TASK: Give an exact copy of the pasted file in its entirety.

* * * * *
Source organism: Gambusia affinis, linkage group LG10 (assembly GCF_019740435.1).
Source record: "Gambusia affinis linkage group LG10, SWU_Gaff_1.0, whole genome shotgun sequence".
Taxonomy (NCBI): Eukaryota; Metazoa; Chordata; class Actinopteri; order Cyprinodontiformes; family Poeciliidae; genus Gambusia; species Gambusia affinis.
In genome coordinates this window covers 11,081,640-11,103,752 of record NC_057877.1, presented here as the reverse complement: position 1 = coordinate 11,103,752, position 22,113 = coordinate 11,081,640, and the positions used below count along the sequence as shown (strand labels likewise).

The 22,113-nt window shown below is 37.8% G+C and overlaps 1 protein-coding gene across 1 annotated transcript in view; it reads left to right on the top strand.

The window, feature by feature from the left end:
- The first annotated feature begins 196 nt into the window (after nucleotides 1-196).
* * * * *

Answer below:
Source organism: Gambusia affinis, linkage group LG10 (assembly GCF_019740435.1).
Source record: "Gambusia affinis linkage group LG10, SWU_Gaff_1.0, whole genome shotgun sequence".
Taxonomy (NCBI): Eukaryota; Metazoa; Chordata; class Actinopteri; order Cyprinodontiformes; family Poeciliidae; genus Gambusia; species Gambusia affinis.
In genome coordinates this window covers 11,081,640-11,103,752 of record NC_057877.1, presented here as the reverse complement: position 1 = coordinate 11,103,752, position 22,113 = coordinate 11,081,640, and the positions used below count along the sequence as shown (strand labels likewise).

The 22,113-nt window shown below is 37.8% G+C and overlaps 1 protein-coding gene across 1 annotated transcript in view; it reads left to right on the top strand.

The window, feature by feature from the left end:
- The first annotated feature begins 196 nt into the window (after nucleotides 1-196).